There aren't any....which is why none can be "uncovered". If your sole reason to join Freemasonry is to learn more about these types of Masonic myths, media hype, the occult and other supposed Masonic secrets, you will be deeply disappointed.
No. Freemasonry encompasses and welcomes members from all religions.
No. The foundation of Freemasonry is the brotherhood of man under the Fatherhood of God. Only those who are truly religious can fully understand the meaning of "universal brotherhood".
No. (Although many Masonic bibles have Preface pages which may be filled in to record the dates of its owner having receiving their degrees, as well as possibly a Study Guide or Biblical Index, to assist its owner to understand certain phrases, symbols and the biblical verses used within Freemasonry.)
No. In fact, both politics and specific religions are discouraged from being mentioned in lodge because to do so may negate its collective peace, harmony, and thus, its universality of spirit.
As mentioned above, one of the primary goals of Masonry is self-Improvement, which is a natural by-product of a member’s Masonic experiences. As a fraternal organization, bonds of brotherhood are formed between the members, which can result in lifelong friendships between brothers who share similar values, but our members come from tremendously different backgrounds, which is a good thing. In addition, Masonic Lodges are usually involved with a variety of charitable and community involvement projects. Many lodges/ Masons are also involved in volunteer work at local schools. Because Freemasonry is not controlled by a central bureaucratic hierarchy, there is no single, central cause or charity. It is up to the individual lodge and/or state to determine the best method and object of their charitable means.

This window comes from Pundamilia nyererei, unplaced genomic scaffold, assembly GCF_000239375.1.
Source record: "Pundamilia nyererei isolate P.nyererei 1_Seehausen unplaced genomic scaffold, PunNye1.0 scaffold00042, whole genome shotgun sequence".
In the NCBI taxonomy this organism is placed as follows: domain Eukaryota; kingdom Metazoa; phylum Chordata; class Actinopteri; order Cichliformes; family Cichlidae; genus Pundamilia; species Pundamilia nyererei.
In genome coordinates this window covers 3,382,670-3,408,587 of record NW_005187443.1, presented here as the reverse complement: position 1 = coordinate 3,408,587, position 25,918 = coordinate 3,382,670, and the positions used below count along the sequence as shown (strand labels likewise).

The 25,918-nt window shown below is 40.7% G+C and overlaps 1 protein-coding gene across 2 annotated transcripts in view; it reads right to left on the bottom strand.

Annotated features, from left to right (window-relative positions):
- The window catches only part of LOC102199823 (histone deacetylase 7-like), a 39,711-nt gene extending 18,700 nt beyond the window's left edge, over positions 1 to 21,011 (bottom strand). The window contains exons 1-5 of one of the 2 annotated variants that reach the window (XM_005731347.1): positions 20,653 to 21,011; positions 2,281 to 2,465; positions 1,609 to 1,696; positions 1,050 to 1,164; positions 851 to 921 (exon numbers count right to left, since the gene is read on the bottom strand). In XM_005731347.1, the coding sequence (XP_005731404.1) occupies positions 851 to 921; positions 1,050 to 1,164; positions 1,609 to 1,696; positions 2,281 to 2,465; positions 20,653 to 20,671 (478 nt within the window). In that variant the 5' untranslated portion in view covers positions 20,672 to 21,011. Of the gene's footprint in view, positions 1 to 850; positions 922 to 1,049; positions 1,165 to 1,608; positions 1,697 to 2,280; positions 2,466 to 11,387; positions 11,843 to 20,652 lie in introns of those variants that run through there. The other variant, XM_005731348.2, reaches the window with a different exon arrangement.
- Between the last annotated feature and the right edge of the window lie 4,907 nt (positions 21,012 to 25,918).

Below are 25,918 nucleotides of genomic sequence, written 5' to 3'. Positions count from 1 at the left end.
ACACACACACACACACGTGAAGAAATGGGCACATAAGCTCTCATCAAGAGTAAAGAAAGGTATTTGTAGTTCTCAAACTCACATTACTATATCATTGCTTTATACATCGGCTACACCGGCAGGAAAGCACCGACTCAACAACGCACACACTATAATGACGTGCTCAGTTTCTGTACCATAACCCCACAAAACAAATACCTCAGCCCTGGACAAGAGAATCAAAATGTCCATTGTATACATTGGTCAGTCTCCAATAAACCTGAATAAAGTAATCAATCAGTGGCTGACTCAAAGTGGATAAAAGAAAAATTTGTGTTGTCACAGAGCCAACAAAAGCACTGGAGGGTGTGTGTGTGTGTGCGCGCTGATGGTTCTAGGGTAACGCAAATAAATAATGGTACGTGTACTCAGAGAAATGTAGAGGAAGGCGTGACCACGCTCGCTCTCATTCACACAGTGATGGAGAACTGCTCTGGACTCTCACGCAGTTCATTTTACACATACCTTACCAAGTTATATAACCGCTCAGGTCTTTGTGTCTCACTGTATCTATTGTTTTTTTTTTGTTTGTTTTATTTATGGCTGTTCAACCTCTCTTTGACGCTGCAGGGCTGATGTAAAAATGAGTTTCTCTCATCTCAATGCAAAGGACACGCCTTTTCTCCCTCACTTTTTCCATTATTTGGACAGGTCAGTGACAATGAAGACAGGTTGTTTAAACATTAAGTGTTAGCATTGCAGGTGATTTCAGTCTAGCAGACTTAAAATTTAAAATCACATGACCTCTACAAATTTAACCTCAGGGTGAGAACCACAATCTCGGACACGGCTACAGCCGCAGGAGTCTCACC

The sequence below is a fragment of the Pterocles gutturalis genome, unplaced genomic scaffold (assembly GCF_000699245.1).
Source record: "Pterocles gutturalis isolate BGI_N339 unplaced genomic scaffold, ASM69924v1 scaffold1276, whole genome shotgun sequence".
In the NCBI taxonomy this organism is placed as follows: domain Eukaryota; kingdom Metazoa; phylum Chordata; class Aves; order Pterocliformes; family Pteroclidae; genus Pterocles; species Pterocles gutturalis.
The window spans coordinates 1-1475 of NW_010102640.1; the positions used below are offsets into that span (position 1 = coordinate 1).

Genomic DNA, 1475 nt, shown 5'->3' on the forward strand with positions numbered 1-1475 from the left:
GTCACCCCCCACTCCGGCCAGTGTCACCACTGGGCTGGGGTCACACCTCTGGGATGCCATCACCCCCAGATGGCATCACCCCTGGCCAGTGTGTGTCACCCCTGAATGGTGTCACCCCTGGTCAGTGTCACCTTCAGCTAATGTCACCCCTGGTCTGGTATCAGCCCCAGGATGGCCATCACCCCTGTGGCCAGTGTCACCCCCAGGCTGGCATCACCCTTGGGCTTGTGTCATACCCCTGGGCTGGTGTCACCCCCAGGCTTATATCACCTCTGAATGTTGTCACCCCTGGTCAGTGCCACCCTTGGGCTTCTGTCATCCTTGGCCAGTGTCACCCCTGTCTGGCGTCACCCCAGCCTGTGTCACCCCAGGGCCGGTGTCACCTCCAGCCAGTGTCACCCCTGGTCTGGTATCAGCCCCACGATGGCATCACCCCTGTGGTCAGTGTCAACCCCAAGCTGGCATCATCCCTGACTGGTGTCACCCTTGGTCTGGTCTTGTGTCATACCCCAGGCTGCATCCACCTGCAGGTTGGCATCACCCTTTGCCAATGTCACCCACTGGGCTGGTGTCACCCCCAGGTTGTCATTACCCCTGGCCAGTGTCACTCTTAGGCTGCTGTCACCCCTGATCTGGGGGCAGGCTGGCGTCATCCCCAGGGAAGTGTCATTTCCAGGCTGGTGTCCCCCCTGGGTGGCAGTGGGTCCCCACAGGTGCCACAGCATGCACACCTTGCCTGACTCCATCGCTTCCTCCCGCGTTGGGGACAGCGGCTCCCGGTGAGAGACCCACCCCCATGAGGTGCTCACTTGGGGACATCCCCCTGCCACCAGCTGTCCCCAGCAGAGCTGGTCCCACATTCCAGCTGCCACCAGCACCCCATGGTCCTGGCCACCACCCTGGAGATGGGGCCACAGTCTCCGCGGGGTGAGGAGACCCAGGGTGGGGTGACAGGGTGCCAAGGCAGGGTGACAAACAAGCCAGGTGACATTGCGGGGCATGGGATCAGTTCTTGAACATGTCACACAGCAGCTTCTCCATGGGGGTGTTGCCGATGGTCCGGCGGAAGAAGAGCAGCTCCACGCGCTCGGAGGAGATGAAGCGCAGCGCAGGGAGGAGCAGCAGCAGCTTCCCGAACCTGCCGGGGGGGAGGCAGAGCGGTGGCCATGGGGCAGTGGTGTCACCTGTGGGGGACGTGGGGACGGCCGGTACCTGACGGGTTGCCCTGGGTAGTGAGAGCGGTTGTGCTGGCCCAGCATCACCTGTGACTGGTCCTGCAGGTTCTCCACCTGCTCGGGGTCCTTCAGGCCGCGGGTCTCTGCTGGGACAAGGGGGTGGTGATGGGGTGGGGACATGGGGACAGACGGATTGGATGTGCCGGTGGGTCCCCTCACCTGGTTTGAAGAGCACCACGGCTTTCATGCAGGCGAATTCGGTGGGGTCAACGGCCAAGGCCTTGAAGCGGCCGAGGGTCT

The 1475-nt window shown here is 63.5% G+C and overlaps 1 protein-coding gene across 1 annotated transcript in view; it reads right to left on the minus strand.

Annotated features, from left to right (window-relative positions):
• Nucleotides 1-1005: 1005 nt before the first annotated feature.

Currently in North America, the Masonic Fraternity continues this tradition by giving almost $1.5 million each day to causes that range from operating children’s hospitals, providing treatment for childhood language disorders, treating eye diseases, funding medical research, contributing to local community service, and providing care to Masons and their families at Masonic Homes.
Any Mason in good standing (whose annual dues are paid) may withdraw from membership at any time.
The requirements to join Freemasons, are:
Typically, lodge dues are a nominal sum in the United States, however each Lodge varies, somewhat. Lodge dues in other countries vary. Some are nominal sums and some can be more expensive. Inquiries as to the annual dues in your area should be made to your individual lodge.
Cults use psychological coercion to recruit. The Freemasons do not recruit nor do they use psychological coercion. A cult leader is usually self-appointed, dogmatic, messianic and not accountable. Masonic leadership is member elected and held to strict regulations. Cults typically do not benefit society. Freemasonry is an institution intentionally designed to benefit society.